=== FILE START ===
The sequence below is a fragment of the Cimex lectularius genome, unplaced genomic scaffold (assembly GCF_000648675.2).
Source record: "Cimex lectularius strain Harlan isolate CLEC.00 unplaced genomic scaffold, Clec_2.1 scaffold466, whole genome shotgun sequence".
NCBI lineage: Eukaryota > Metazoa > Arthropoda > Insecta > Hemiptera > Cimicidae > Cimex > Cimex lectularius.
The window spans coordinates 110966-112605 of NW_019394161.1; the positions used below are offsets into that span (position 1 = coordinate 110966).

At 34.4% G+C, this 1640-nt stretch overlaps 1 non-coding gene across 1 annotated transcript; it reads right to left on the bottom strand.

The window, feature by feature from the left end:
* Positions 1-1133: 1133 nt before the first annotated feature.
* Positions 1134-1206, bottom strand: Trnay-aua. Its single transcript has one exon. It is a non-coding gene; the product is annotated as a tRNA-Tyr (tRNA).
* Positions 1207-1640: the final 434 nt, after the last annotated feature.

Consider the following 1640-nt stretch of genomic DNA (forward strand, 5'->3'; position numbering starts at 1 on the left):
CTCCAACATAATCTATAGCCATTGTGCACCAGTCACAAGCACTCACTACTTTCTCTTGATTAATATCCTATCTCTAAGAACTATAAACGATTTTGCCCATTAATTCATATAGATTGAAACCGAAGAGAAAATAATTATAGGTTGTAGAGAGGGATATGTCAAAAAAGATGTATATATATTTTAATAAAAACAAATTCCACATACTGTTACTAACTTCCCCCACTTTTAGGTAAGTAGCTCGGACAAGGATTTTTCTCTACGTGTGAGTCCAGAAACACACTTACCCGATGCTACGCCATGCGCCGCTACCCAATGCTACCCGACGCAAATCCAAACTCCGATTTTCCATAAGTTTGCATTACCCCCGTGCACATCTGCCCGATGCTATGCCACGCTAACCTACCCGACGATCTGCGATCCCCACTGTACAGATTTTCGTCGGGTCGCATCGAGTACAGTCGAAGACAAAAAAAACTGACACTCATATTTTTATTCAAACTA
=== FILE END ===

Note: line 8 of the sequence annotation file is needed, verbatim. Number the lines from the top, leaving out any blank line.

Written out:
* Positions 1134-1206, bottom strand: Trnay-aua. Its single transcript has one exon. It is a non-coding gene; the product is annotated as a tRNA-Tyr (tRNA).